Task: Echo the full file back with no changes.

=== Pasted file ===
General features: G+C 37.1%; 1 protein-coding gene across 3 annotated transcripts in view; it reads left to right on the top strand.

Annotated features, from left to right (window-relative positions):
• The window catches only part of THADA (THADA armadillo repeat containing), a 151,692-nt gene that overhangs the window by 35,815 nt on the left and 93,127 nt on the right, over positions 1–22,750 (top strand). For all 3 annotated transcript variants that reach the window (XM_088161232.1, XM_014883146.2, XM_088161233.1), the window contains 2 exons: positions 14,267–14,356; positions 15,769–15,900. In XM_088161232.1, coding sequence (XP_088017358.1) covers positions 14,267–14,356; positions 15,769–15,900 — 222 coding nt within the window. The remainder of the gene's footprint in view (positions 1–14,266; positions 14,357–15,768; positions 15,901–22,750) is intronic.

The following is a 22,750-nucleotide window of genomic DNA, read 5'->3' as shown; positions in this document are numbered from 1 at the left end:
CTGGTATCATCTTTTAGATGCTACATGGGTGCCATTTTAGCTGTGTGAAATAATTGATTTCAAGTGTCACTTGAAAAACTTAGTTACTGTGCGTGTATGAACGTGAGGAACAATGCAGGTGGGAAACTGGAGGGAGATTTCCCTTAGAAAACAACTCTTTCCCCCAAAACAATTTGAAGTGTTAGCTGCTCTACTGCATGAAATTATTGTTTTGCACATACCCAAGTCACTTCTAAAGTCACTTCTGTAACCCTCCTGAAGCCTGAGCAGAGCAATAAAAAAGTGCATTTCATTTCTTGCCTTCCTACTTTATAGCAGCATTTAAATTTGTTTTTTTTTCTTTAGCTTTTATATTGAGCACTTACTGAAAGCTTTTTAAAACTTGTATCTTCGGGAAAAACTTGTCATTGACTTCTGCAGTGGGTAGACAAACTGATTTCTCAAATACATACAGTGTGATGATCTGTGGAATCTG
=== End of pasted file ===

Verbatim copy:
General features: G+C 37.1%; 1 protein-coding gene across 3 annotated transcripts in view; it reads left to right on the top strand.

Annotated features, from left to right (window-relative positions):
• The window catches only part of THADA (THADA armadillo repeat containing), a 151,692-nt gene that overhangs the window by 35,815 nt on the left and 93,127 nt on the right, over positions 1–22,750 (top strand). For all 3 annotated transcript variants that reach the window (XM_088161232.1, XM_014883146.2, XM_088161233.1), the window contains 2 exons: positions 14,267–14,356; positions 15,769–15,900. In XM_088161232.1, coding sequence (XP_088017358.1) covers positions 14,267–14,356; positions 15,769–15,900 — 222 coding nt within the window. The remainder of the gene's footprint in view (positions 1–14,266; positions 14,357–15,768; positions 15,901–22,750) is intronic.

The following is a 22,750-nucleotide window of genomic DNA, read 5'->3' as shown; positions in this document are numbered from 1 at the left end:
CTGGTATCATCTTTTAGATGCTACATGGGTGCCATTTTAGCTGTGTGAAATAATTGATTTCAAGTGTCACTTGAAAAACTTAGTTACTGTGCGTGTATGAACGTGAGGAACAATGCAGGTGGGAAACTGGAGGGAGATTTCCCTTAGAAAACAACTCTTTCCCCCAAAACAATTTGAAGTGTTAGCTGCTCTACTGCATGAAATTATTGTTTTGCACATACCCAAGTCACTTCTAAAGTCACTTCTGTAACCCTCCTGAAGCCTGAGCAGAGCAATAAAAAAGTGCATTTCATTTCTTGCCTTCCTACTTTATAGCAGCATTTAAATTTGTTTTTTTTTCTTTAGCTTTTATATTGAGCACTTACTGAAAGCTTTTTAAAACTTGTATCTTCGGGAAAAACTTGTCATTGACTTCTGCAGTGGGTAGACAAACTGATTTCTCAAATACATACAGTGTGATGATCTGTGGAATCTG